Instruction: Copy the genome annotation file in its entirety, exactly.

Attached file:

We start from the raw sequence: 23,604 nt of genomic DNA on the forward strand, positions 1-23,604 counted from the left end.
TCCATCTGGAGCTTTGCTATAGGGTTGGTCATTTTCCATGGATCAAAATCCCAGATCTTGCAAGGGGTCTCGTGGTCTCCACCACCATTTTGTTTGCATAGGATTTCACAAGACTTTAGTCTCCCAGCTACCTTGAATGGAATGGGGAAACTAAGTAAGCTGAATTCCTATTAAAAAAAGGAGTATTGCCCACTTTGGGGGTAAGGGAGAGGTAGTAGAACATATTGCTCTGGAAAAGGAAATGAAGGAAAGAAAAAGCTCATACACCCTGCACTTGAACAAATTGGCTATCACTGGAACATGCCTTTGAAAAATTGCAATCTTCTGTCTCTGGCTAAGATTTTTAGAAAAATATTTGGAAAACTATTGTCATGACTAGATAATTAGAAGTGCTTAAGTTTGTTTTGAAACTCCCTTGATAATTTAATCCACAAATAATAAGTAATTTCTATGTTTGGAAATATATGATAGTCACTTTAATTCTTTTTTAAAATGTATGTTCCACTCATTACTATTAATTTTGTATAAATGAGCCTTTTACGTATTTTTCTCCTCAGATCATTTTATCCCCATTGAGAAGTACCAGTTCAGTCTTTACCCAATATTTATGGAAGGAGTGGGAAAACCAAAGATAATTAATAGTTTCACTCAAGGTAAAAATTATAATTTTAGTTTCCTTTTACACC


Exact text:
We start from the raw sequence: 23,604 nt of genomic DNA on the forward strand, positions 1-23,604 counted from the left end.
TCCATCTGGAGCTTTGCTATAGGGTTGGTCATTTTCCATGGATCAAAATCCCAGATCTTGCAAGGGGTCTCGTGGTCTCCACCACCATTTTGTTTGCATAGGATTTCACAAGACTTTAGTCTCCCAGCTACCTTGAATGGAATGGGGAAACTAAGTAAGCTGAATTCCTATTAAAAAAAGGAGTATTGCCCACTTTGGGGGTAAGGGAGAGGTAGTAGAACATATTGCTCTGGAAAAGGAAATGAAGGAAAGAAAAAGCTCATACACCCTGCACTTGAACAAATTGGCTATCACTGGAACATGCCTTTGAAAAATTGCAATCTTCTGTCTCTGGCTAAGATTTTTAGAAAAATATTTGGAAAACTATTGTCATGACTAGATAATTAGAAGTGCTTAAGTTTGTTTTGAAACTCCCTTGATAATTTAATCCACAAATAATAAGTAATTTCTATGTTTGGAAATATATGATAGTCACTTTAATTCTTTTTTAAAATGTATGTTCCACTCATTACTATTAATTTTGTATAAATGAGCCTTTTACGTATTTTTCTCCTCAGATCATTTTATCCCCATTGAGAAGTACCAGTTCAGTCTTTACCCAATATTTATGGAAGGAGTGGGAAAACCAAAGATAATTAATAGTTTCACTCAAGGTAAAAATTATAATTTTAGTTTCCTTTTACACC